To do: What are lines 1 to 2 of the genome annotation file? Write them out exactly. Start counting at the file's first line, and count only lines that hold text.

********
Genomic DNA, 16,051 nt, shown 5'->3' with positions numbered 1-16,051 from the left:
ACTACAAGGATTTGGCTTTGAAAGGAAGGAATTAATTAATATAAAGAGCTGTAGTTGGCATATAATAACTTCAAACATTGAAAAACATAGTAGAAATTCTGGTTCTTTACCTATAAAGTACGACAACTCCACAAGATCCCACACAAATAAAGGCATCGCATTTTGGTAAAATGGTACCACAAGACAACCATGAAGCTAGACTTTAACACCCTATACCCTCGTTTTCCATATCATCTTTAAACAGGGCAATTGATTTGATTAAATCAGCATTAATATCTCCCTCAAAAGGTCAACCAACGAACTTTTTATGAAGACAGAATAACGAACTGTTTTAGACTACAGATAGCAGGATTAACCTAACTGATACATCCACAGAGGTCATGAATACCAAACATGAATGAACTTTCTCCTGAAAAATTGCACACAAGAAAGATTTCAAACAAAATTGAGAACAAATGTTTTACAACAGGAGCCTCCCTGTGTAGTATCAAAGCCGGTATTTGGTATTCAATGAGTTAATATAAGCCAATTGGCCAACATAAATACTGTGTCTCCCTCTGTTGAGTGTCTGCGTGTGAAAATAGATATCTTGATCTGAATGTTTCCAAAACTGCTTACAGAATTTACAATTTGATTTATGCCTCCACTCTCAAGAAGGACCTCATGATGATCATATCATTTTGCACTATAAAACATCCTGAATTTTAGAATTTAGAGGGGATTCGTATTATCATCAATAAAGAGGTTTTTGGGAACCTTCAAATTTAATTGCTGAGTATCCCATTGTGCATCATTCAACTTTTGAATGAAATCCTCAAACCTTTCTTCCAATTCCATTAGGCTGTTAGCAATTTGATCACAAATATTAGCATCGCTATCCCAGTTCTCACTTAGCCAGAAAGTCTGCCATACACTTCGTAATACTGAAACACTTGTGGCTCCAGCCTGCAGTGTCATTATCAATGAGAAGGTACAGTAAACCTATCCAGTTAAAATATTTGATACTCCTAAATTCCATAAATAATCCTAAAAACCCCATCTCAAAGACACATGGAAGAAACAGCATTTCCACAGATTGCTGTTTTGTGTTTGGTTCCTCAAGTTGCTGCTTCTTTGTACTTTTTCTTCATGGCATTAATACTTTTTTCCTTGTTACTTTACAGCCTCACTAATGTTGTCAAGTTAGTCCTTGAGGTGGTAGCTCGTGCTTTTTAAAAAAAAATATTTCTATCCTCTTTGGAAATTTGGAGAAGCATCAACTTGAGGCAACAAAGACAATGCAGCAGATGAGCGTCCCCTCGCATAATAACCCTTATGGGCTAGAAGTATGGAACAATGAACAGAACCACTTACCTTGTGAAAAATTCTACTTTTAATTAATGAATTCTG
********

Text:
Genomic DNA, 16,051 nt, shown 5'->3' with positions numbered 1-16,051 from the left:
ACTACAAGGATTTGGCTTTGAAAGGAAGGAATTAATTAATATAAAGAGCTGTAGTTGGCATATAATAACTTCAAACATTGAAAAACATAGTAGAAATTCTGGTTCTTTACCTATAAAGTACGACAACTCCACAAGATCCCACACAAATAAAGGCATCGCATTTTGGTAAAATGGTACCACAAGACAACCATGAAGCTAGACTTTAACACCCTATACCCTCGTTTTCCATATCATCTTTAAACAGGGCAATTGATTTGATTAAATCAGCATTAATATCTCCCTCAAAAGGTCAACCAACGAACTTTTTATGAAGACAGAATAACGAACTGTTTTAGACTACAGATAGCAGGATTAACCTAACTGATACATCCACAGAGGTCATGAATACCAAACATGAATGAACTTTCTCCTGAAAAATTGCACACAAGAAAGATTTCAAACAAAATTGAGAACAAATGTTTTACAACAGGAGCCTCCCTGTGTAGTATCAAAGCCGGTATTTGGTATTCAATGAGTTAATATAAGCCAATTGGCCAACATAAATACTGTGTCTCCCTCTGTTGAGTGTCTGCGTGTGAAAATAGATATCTTGATCTGAATGTTTCCAAAACTGCTTACAGAATTTACAATTTGATTTATGCCTCCACTCTCAAGAAGGACCTCATGATGATCATATCATTTTGCACTATAAAACATCCTGAATTTTAGAATTTAGAGGGGATTCGTATTATCATCAATAAAGAGGTTTTTGGGAACCTTCAAATTTAATTGCTGAGTATCCCATTGTGCATCATTCAACTTTTGAATGAAATCCTCAAACCTTTCTTCCAATTCCATTAGGCTGTTAGCAATTTGATCACAAATATTAGCATCGCTATCCCAGTTCTCACTTAGCCAGAAAGTCTGCCATACACTTCGTAATACTGAAACACTTGTGGCTCCAGCCTGCAGTGTCATTATCAATGAGAAGGTACAGTAAACCTATCCAGTTAAAATATTTGATACTCCTAAATTCCATAAATAATCCTAAAAACCCCATCTCAAAGACACATGGAAGAAACAGCATTTCCACAGATTGCTGTTTTGTGTTTGGTTCCTCAAGTTGCTGCTTCTTTGTACTTTTTCTTCATGGCATTAATACTTTTTTCCTTGTTACTTTACAGCCTCACTAATGTTGTCAAGTTAGTCCTTGAGGTGGTAGCTCGTGCTTTTTAAAAAAAAATATTTCTATCCTCTTTGGAAATTTGGAGAAGCATCAACTTGAGGCAACAAAGACAATGCAGCAGATGAGCGTCCCCTCGCATAATAACCCTTATGGGCTAGAAGTATGGAACAATGAACAGAACCACTTACCTTGTGAAAAATTCTACTTTTAATTAATGAATTCTG